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  • News

    Rapid spread of Zika virus in the Americas raises alarm

    The latest virus to break out of the tropics may be the most frightening.

    Zika virus, which has already blazed across Brazil and pressed northward into Central America and Mexico, now is poised to jump to the United States. Infection typically causes minor or even no symptoms. But in pregnant women, it’s been linked to a birth defect called microcephaly, which leaves babies with...

    01/22/2016 - 15:08 Health, Biomedicine
  • News

    DNA editing shows success in mosquito sterilization

    A new genetic tool may help eradicate Africa’s main malaria-carrying mosquitoes.  

    A self-propagating cut-and-paste system known as a gene drive can sterilize female Anopheles gambiae mosquitoes, researchers report December 7 in Nature Biotechnology.

    This is the second gene drive aimed at eliminating malaria. The first, published November 23 in the Proceedings of the National...

    12/07/2015 - 13:01 Genetics
  • Feature

    Gene drives spread their wings

    Genies are said to have the power to grant three wishes. But genies recently released from laboratory flasks promise to fulfill nearly any wish a biologist can dream up.

    End the scourge of insect-borne diseases? Check. Inoculate endangered amphibians against killer fungi? Yes. Pluck invasive species from environments where they don’t belong? As you wish.

    These genies aren’t magical...

    12/02/2015 - 07:00 Genetics, Science & Society
  • News

    Mosquitoes engineered to zap ability to carry malaria

    A new genetic engineering technique may quickly inoculate mosquitoes against malaria, helping to end the spread of the disease in humans.

    Using a gene-editing tool known as CRISPR/Cas9, researchers have made a “genetic vaccine” that will continually inject itself into mosquitoes’ DNA. Such a vaccine, known as a gene drive, could spread to nearly every mosquito in a population within a...

    11/23/2015 - 14:47 Genetics
  • Feature

    Chikungunya is on the move

    A crippling virus has slipped its bonds in Africa and Asia and is invading whole new continents faster than people can learn to pronounce its name. In one decade, chikungunya (chihk-uhn-GUHN-yuh) fever has gone from an obscure tropical ailment to an international threat, causing more than 3 million infections worldwide. The virus has established itself in Latin America and may now have the...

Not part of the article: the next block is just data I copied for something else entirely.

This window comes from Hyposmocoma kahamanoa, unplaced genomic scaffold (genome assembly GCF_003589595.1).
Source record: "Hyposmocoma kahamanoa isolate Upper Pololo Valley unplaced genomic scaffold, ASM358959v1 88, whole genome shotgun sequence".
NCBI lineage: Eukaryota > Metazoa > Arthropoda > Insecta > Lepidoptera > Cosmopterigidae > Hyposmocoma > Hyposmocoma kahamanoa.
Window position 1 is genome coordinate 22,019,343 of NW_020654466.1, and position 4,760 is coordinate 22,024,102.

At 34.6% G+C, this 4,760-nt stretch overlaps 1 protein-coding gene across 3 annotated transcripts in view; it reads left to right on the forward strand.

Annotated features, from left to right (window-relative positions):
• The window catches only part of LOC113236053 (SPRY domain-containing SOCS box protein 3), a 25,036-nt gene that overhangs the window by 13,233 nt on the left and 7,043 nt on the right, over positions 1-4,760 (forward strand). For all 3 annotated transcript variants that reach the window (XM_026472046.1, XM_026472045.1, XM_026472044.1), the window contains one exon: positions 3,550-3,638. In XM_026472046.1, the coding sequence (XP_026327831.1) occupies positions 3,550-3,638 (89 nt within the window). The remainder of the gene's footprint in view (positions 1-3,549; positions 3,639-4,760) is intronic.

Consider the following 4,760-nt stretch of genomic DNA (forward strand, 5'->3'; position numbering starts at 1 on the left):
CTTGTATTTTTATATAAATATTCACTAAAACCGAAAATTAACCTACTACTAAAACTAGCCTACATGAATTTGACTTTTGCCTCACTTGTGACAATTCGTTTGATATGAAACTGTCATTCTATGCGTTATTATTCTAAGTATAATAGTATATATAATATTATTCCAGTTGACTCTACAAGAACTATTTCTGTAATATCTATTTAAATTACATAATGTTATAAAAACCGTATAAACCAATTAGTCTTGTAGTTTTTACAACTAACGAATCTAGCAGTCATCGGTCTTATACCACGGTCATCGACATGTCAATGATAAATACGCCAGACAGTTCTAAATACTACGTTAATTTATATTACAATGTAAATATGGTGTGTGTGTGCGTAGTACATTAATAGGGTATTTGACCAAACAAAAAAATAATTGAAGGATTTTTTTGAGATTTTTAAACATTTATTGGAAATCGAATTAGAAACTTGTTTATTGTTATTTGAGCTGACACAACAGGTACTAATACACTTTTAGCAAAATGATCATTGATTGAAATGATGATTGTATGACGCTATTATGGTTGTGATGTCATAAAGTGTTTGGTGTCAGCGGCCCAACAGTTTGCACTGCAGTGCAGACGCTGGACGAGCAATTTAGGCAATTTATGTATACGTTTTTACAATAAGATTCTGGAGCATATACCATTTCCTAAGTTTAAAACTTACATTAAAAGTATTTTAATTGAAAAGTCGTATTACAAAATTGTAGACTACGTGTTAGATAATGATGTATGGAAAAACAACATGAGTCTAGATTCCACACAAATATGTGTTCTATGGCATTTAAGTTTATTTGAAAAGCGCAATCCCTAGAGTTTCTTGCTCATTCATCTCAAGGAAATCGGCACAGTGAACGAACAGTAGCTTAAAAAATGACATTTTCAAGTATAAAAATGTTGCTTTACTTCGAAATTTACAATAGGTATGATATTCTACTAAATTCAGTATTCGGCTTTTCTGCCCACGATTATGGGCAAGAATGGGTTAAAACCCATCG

06/02/2015 - 15:49 Health, Biomedicine
  • News in Brief

    Virus-thwarting mosquitoes decline on Vietnamese island

    Disease-blocking mosquitoes that were poised to take over a Vietnamese island appear to be dying off, according to recent results.

    The mosquitoes, which scientists released from April to September, carry Wolbachia bacteria. The bacterial infection spreads among mosquitoes and prevents the insects from transmitting the dengue virus. Dengue causes painful fevers in people.


    12/13/2013 - 08:00 Microbes, Ecology, Microbiology
  • News

    Virus-blocking insects taking over Vietnamese island

    WASHINGTON — A tiny island off Vietnam may soon be the first place on Earth where people are completely shielded from dengue, a potentially lethal viral disease that causes painful fevers.

    The virus, which threatens a third of the world’s population, spreads by mosquito bites. In April, researchers released dengue-blocking mosquitoes on Tri Nguyen...

    11/19/2013 - 17:00 Ecology, Microbes, Microbiology
  • Feature

    In the Eye of the Tiger

    There is no shortage of mosquitoes in North America, and adding one more variety might seem like just a minor uptick in summertime’s itchy-scratchy. But the Asian tiger mosquito, Aedes albopictus, comes with some particularly irritating characteristics. It’s an aggressive hit-and-run biter that frequently lives in close contact with humans. It’s a daytime feeder that dines on humans, dogs,...

    06/13/2013 - 11:19 Animals
  • Feature

    Mosquitoes Remade

    It’s a bit unnerving that Scott O’Neill bursts out laughing at the basic premise behind the story you are beginning to read.

    He is dean of the science faculty at Monash University in Australia and lead scientist for research on developing bacteria-infected mosquitoes as a public health tool. The premise put forth was...

    06/29/2012 - 11:19 Animals, Health